When people talk about finding their “voice,” you might get the impression they looked down one day and there it was — lying on the ground, fully formed and functional, just waiting to be used. In my experience, though, finding your voice is more about hard work. And time. Lots of time. Our voices are built, not found. It seemingly takes forever. A decade or more. And here’s the frustrating thing: you can’t rush it. There are no shortcuts to finding your voice. You have to go the long way — slowly accumulating influences, trying on different styles, finding a voice that feels natural — and then refine it slowly, project after project, year after year. The good news is that while there isn’t a shortcut, there is a path.
Most creative people move through similar phases on their way to finding their voice, and it can be very helpful to locate yourself along this path if only to get your bearings.
Here is the most common path I’ve watched artists of all disciplines follow as they’ve developed their voice.
1. Develop Your Taste
We start with our taste. For a while, our taste is all we have. Some innate sense of what is good and bad, what works and what doesn’t. We can’t articulate why yet. We don’t have the artistic vocabulary or technical know-how to pinpoint what’s going on. We simply react to art like we react to food. It happens somewhere inside our bodies. Art makes us feel something. These early experiences are often what lead us to become artists or creatives later on in life. And somewhere within these experiences is the raw material of what will one day become our voice.
The important thing to remember about taste is that we should hold it loosely. Our bodies aren’t as smart as they think. Our ideas about what is good and bad will — and should — change, especially when we’re young (i.e., before age 40). Poet W. H. Auden put it this way: “Between the ages of twenty and forty we are engaged in the process of discovering who we are … When someone… says, apropos of a work of art, ‘I know what I like,’ he is really saying ‘I have no taste of my own but accept the taste of my cultural milieu,’ because, between twenty and forty, the surest sign that a man has a genuine taste of his own is that he is uncertain of it.”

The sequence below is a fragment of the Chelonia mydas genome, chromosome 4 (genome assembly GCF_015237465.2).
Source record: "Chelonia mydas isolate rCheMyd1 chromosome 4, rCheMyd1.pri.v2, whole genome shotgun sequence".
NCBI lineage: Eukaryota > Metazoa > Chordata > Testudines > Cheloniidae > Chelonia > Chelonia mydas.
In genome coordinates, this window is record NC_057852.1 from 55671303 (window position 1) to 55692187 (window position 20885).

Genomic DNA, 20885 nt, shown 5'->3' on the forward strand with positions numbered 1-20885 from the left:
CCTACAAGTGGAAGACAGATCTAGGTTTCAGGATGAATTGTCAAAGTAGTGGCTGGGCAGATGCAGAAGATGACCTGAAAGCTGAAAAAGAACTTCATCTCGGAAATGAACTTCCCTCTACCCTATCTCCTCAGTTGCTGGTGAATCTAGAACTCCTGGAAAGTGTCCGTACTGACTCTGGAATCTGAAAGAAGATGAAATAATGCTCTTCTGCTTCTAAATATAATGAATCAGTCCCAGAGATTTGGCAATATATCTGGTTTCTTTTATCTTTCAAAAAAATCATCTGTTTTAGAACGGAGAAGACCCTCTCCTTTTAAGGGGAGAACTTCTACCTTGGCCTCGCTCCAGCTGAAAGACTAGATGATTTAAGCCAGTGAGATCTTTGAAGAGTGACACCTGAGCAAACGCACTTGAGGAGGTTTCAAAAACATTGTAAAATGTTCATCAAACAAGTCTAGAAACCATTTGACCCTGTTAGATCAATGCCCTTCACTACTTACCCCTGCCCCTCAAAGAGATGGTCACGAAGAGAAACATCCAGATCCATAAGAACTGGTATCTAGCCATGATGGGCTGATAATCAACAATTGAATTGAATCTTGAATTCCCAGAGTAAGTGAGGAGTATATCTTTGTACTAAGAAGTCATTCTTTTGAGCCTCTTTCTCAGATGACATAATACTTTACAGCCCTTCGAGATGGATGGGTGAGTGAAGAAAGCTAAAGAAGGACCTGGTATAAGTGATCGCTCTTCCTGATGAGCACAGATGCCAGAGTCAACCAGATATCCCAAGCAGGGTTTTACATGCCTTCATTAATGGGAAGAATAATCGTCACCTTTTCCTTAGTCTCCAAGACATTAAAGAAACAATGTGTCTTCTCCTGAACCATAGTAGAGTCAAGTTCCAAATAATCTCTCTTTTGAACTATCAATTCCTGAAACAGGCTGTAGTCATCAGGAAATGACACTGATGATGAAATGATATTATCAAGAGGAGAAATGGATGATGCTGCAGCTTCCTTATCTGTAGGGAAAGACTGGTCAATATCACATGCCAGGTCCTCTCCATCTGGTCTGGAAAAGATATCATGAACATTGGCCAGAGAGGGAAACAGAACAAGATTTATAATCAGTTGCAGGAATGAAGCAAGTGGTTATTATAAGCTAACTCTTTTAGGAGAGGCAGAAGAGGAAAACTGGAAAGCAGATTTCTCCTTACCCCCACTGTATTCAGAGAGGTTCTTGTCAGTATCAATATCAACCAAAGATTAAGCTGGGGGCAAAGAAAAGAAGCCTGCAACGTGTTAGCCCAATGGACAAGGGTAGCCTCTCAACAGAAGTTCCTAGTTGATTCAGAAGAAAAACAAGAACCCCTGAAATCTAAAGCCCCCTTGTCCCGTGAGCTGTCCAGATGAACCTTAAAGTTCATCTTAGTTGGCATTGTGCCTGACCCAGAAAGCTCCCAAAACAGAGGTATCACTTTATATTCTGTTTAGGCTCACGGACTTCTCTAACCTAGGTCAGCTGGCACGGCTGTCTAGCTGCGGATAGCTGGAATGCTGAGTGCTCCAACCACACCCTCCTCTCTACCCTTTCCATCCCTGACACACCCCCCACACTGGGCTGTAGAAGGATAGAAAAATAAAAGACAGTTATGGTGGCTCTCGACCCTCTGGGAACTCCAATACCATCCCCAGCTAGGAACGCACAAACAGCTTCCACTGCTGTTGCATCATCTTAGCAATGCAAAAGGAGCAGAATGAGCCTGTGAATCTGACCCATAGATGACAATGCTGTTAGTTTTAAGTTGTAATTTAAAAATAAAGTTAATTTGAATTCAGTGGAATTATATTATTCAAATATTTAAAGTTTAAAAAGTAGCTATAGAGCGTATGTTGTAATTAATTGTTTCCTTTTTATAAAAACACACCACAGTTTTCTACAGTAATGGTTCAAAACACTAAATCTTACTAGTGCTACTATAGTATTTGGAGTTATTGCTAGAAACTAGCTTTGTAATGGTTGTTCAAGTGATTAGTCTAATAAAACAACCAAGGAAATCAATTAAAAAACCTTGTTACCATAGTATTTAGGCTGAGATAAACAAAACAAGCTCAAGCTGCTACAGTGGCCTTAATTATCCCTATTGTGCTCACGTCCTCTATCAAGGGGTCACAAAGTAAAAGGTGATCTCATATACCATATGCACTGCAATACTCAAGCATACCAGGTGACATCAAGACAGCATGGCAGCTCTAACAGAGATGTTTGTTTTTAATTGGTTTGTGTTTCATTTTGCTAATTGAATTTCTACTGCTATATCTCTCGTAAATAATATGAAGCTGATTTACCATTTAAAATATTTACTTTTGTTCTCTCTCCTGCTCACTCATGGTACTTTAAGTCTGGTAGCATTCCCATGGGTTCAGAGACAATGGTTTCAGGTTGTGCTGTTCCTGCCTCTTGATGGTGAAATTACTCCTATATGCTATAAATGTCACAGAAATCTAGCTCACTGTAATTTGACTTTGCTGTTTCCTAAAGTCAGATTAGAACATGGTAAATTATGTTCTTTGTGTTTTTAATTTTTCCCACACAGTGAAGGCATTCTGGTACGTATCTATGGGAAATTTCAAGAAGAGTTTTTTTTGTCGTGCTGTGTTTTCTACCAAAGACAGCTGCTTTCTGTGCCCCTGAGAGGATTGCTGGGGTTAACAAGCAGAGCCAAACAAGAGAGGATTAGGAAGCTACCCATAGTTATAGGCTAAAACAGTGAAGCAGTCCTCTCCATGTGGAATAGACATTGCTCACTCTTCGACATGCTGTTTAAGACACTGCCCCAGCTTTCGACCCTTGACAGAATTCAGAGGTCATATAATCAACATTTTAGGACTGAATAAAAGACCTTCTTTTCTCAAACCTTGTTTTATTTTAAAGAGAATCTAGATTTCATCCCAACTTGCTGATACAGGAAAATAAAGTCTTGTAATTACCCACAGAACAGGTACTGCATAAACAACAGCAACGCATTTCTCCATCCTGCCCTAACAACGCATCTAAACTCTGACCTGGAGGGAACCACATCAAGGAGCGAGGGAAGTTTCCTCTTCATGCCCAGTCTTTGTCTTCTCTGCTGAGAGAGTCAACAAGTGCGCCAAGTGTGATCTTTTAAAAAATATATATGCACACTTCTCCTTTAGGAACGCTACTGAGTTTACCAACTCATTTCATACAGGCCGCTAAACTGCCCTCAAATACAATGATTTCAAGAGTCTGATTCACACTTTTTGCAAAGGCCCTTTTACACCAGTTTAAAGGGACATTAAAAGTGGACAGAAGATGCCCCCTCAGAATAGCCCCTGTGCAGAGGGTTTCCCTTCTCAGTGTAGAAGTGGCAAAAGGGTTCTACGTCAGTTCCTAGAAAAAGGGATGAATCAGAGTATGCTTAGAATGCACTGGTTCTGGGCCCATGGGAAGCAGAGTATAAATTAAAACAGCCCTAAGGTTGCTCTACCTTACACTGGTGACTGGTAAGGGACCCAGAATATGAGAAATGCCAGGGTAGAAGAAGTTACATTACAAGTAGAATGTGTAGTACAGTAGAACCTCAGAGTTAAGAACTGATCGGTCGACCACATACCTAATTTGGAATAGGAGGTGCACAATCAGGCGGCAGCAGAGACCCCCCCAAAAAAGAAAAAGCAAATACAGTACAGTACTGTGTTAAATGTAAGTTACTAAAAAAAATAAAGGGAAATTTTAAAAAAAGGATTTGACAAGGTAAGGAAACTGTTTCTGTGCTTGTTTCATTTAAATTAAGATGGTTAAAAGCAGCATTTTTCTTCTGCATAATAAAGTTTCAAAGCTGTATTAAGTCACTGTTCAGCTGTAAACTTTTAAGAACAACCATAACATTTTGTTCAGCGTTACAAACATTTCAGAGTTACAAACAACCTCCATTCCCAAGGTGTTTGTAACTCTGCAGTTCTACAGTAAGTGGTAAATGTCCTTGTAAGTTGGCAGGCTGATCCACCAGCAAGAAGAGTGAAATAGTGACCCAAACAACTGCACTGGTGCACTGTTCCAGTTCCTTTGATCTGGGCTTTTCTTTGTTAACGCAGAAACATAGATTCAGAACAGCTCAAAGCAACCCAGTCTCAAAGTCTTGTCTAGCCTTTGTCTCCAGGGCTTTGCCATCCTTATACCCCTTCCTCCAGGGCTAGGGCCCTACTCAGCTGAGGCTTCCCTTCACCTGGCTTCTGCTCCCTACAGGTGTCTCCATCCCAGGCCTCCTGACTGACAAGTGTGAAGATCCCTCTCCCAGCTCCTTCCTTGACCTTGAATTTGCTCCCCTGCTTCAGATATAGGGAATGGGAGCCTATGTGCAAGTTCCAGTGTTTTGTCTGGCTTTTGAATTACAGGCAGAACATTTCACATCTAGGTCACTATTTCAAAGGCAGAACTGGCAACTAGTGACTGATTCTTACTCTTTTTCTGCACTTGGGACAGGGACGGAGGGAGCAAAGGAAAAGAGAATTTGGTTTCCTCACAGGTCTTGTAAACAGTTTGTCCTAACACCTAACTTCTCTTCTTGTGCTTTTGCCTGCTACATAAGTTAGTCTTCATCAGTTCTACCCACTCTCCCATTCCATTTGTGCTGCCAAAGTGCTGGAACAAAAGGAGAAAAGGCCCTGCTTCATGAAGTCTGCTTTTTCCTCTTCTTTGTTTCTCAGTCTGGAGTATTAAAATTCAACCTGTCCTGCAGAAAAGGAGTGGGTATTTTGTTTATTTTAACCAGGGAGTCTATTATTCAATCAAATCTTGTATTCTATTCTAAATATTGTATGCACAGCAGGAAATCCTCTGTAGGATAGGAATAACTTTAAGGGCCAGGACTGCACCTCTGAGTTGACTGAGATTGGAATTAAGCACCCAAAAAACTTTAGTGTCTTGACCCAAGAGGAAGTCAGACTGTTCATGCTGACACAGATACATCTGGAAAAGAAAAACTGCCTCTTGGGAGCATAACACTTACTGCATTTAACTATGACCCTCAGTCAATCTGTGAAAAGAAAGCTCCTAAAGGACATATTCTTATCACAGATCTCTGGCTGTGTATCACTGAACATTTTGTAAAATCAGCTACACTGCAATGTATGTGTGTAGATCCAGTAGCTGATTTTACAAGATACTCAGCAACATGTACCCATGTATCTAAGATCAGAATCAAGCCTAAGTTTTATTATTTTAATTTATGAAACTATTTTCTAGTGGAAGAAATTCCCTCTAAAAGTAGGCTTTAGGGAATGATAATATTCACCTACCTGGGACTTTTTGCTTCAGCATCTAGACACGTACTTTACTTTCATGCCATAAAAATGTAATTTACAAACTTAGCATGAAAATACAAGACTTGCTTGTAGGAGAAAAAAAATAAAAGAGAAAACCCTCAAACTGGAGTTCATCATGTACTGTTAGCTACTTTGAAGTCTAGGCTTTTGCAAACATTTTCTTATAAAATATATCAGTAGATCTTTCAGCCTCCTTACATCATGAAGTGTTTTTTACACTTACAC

If your taste is going to develop into your voice, you have to give it some space to breathe. You’re going to have to admit that you don’t quite know what you like yet. For instance, I’ve heard it takes 50 years to appreciate gefilte fish.
2. Move Beyond Your Talent
Stephen King says, “Talent is cheaper than table salt.” Maybe so. But there’s no real substitute for it. You either have it or you don’t. And whatever amount you have, that’s all you get. “What separates the talented individual from the successful one,” King continues, “is a lot of hard work.” In other words talent, in whatever amount, only gets you so far. You’ll have to get out and walk the rest of the way. This is the second stage I’ve noticed people passing through as they develop their voice. In the beginning, there is a kind of coasting. People see how far their talent can take them (sometimes it’s super far, sometimes they don’t make it out of the driveway). They operate on whim and instinct, optimism and enthusiasm; but at some point — inevitably — they hit an incline. They start repeating themselves. They see immaturity in their work. The gap between what they want to be making and what they’re capable of making becomes all too apparent. It’s a frightening moment for any creative: the point when you wonder if you will ever find your voice. If you’ve gotten as good as you’re going to get. It’s this very anxiety and dissatisfaction that often leads creatives to the third stage: education.
3. Get Educated
This stage is when people “go pro,” to steal a phrase from author Steven Pressfield. Not in terms of whether they’re making a living at their craft, but in terms of the quality of their work. This is the phase when people decide to go behind the curtain of their creativity and find out what makes it tick, learn what actually makes things work. They study, read, watch, ask questions. This phase can be thrilling. It can also be paralyzing. When you start to understand what you’re doing, it can lead to a debilitating self-consciousness. I’ve seen it plenty of times and even felt it myself. You’ve traded magic for knowledge and there is no going back. This ends up being the toughest phase of all.
Pressfield explains: “The passage [from amateur to professional] is often accompanied by an interior odyssey whose trials are survived only at great cost, emotionally, psychologically, and spiritually. We pass through a membrane when we turn pro. It hurts. It’s messy and it’s scary. We tread in blood when we turn pro. What we get when we turn pro is, we find our power. We find our will and our voice and we find our self-respect. We become who we always were but had, until then, been afraid to embrace and to live out.”
4. Keep Growing
On the other side of the crisis is what we were looking for all along: our voice. The voice that comes effortlessly and unselfconsciously. Our “true” voice — our no BS voice — built from years of practice and pain. This voice is like a tool. You can use it at will, not just when the mood strikes. It’s a mature voice, both aware of itself and unfazed by how it sounds out loud. Think of it like an investment. Even as you continue to grow and change and experiment (which you will), it will always be within the context of your voice — always within the context of who you really are.